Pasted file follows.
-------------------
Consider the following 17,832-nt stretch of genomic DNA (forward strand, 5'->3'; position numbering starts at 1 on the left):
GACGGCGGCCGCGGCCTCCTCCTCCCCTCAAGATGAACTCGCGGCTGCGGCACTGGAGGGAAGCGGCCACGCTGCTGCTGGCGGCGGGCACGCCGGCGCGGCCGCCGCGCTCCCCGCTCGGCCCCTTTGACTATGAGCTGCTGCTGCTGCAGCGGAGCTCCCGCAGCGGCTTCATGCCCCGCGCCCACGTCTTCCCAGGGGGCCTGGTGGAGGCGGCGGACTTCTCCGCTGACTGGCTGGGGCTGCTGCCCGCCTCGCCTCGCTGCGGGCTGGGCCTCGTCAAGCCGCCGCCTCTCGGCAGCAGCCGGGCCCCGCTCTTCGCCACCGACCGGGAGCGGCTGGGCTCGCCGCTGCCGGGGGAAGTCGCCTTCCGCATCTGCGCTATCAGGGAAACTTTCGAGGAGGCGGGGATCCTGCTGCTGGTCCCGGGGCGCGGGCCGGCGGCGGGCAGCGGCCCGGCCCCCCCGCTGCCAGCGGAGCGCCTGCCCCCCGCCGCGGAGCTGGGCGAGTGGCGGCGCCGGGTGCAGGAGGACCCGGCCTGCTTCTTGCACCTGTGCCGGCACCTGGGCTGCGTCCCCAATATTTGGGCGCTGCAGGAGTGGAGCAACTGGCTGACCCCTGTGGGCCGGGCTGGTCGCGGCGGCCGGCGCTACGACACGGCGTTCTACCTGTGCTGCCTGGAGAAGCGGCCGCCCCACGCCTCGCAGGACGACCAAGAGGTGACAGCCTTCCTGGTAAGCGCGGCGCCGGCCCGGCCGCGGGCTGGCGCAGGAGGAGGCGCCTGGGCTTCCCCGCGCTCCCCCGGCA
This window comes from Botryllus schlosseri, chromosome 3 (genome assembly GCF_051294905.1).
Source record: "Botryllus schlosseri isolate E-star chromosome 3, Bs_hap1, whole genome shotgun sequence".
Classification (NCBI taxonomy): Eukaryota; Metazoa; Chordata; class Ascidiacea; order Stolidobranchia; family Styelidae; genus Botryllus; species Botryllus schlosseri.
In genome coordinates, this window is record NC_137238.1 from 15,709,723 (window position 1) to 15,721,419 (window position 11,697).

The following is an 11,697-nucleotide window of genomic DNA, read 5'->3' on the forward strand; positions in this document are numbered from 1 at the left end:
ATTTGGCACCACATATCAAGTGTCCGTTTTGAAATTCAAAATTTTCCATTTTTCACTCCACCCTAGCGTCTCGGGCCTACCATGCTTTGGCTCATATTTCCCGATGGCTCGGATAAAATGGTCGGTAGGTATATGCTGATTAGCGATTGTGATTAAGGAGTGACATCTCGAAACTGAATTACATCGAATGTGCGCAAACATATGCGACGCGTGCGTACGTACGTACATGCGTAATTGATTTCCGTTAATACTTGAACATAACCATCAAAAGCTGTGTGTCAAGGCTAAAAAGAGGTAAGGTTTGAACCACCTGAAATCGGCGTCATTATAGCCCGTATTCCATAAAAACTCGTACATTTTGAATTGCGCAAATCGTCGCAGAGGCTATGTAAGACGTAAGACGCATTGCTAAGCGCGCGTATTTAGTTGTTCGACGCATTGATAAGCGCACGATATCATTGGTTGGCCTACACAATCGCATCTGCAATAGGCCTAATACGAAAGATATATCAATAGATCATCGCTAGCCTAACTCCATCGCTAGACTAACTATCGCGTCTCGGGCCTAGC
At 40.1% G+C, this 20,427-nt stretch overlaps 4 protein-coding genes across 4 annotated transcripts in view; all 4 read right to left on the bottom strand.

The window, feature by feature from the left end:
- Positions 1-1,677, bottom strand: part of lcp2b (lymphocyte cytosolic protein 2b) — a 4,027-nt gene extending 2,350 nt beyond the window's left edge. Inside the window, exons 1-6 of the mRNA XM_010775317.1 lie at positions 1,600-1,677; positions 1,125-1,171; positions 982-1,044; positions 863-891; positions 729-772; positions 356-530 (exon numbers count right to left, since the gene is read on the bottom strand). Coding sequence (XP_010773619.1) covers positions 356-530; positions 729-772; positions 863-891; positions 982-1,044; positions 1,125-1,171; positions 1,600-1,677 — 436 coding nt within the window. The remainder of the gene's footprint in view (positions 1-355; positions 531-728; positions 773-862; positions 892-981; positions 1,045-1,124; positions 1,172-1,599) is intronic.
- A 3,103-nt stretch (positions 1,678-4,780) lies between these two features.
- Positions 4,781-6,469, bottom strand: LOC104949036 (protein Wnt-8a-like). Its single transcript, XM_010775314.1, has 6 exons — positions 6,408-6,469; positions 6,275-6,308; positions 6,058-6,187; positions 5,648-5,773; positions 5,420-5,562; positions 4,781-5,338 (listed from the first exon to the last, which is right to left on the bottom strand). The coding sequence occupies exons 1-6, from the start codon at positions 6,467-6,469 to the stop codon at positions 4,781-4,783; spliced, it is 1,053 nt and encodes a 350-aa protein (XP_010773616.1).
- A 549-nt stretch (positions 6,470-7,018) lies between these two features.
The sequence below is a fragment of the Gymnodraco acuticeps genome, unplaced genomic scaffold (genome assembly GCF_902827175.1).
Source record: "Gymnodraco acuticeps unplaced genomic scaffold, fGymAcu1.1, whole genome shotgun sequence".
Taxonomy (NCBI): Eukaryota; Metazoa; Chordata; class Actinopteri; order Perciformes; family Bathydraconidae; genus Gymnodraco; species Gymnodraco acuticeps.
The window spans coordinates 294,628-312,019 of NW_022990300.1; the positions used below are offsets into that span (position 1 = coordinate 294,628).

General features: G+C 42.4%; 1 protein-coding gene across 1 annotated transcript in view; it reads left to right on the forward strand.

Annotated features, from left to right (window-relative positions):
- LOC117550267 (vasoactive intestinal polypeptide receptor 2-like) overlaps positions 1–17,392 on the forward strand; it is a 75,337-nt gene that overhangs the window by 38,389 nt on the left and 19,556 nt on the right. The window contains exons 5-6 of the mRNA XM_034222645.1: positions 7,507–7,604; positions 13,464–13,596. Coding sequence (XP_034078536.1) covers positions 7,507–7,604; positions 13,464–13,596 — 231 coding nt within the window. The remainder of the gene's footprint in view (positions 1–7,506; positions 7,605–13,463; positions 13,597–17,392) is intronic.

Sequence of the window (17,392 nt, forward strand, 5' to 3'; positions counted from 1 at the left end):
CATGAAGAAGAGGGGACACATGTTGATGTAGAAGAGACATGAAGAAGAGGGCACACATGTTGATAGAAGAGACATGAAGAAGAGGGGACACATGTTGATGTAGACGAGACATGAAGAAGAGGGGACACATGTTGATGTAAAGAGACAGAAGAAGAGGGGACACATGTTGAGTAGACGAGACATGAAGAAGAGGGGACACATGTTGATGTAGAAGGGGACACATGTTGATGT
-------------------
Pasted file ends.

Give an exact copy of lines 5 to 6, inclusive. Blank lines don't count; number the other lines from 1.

Classification (NCBI taxonomy): Eukaryota; Metazoa; Chordata; class Ascidiacea; order Stolidobranchia; family Styelidae; genus Botryllus; species Botryllus schlosseri.
In genome coordinates, this window is record NC_137238.1 from 15,709,723 (window position 1) to 15,721,419 (window position 11,697).